The district court appointed a guardian ad litem (GAL) to perform a custody evaluation.  The GAL recommended that physical custody of A.W. go to respondent and physical custody of C.W. and M.W. go to appellant.  Despite this recommendation, the GAL testified that there was an obvious bond between M.W. and his older brother, A.W.  This was supported by other testimony at trial: respondent’s friend testified that M.W. “looks up” to A.W. and follows everything A.W. does; respondent’s mother testified that A.W. was M.W.’s “hero” and that they were “very close and very loving brothers,” and respondent testified that A.W. and M.W. were “extremely close” and that separating them would be “devastating, especially for [M.W.].”

            Both parties have a close relationship with M.W., the only child whose custody is currently in dispute.[1]  Respondent testified that he spent a “tremendous amount of time” with M.W., watching movies, playing games, and spending weekends at a cabin owned by respondent’s friend.  Appellant testified that she picked up M.W. from school, scheduled and attended his academic functions, and attended his extracurricular activities.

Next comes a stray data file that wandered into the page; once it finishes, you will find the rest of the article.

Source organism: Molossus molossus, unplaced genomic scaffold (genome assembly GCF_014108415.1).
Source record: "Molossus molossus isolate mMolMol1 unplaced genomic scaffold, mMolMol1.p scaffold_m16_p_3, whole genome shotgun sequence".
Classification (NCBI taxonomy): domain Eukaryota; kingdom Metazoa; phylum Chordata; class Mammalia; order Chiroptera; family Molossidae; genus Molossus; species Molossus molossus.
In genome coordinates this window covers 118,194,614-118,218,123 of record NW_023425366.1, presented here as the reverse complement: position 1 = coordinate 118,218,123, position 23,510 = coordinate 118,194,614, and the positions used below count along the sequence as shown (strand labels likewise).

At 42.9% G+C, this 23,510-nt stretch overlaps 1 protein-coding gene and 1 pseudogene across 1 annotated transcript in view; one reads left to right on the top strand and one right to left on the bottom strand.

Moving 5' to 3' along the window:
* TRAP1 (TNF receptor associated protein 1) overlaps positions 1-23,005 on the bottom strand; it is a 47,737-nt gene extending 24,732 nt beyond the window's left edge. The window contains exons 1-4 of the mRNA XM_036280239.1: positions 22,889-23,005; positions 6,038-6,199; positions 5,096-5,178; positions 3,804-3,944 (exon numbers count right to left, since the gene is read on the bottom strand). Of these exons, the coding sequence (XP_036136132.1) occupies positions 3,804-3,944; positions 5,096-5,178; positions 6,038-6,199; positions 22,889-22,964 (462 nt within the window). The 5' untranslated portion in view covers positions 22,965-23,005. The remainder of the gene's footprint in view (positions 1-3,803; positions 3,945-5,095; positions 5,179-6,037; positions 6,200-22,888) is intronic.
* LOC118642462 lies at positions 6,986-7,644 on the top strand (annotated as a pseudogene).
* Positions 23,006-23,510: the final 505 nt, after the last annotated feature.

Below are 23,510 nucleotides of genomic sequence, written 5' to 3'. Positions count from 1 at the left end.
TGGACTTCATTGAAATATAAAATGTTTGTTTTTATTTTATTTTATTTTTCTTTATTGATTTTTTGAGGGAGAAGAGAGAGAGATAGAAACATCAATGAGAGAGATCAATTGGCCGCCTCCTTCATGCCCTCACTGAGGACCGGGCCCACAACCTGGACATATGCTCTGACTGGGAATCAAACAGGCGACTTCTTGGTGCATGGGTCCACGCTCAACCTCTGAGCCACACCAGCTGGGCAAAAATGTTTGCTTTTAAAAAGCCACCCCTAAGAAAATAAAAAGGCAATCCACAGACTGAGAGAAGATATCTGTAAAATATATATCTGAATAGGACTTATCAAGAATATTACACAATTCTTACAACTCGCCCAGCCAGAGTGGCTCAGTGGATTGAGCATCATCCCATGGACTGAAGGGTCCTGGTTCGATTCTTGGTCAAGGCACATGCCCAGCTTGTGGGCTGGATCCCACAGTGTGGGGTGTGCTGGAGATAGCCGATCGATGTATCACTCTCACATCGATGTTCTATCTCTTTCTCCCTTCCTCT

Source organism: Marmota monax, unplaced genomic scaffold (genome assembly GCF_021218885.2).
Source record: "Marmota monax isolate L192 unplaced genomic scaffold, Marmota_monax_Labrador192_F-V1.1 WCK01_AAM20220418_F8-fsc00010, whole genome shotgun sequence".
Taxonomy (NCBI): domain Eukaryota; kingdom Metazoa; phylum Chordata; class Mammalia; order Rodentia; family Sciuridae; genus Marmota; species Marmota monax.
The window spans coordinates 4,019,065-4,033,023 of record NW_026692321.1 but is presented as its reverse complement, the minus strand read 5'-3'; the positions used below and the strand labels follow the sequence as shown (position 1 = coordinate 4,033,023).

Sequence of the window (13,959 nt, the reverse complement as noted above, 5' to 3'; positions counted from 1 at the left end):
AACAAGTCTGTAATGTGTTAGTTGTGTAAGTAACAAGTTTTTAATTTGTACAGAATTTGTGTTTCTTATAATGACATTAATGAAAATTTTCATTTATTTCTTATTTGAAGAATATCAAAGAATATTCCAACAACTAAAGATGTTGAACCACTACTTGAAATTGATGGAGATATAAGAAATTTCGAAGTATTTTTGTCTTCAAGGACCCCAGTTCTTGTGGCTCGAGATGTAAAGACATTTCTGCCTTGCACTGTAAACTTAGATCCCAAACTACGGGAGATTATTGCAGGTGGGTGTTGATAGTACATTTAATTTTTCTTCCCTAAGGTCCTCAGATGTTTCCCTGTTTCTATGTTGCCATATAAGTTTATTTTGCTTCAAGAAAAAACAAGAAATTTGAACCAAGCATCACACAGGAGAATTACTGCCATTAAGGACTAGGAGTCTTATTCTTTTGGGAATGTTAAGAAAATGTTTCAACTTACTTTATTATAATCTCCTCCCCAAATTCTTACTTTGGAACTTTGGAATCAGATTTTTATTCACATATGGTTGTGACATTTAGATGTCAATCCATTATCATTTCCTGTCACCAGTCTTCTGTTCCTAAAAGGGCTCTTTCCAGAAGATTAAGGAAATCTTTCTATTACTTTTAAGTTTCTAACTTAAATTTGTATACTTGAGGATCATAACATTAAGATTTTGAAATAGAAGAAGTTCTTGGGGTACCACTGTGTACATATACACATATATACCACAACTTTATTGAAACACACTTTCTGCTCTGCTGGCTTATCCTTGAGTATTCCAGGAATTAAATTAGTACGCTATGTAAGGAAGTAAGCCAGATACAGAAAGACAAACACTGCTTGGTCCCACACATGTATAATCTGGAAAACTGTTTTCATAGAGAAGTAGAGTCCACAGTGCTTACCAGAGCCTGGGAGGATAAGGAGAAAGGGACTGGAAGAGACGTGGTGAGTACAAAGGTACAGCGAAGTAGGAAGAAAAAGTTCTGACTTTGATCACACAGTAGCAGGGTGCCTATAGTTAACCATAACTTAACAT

At trial, the parties agreed that respondent would have physical custody of A.W., but both parties requested physical custody of the other children.  The district court declined to follow the custody recommendation and granted physical custody of all three children to respondent.  The district court also awarded respondent the income tax exemptions for the children.  Appellant now argues that the district court abused its discretion by granting physical custody of M.W. to respondent, granting the income tax exemptions to respondent, and denying her request for attorney fees.


1.         Physical Custody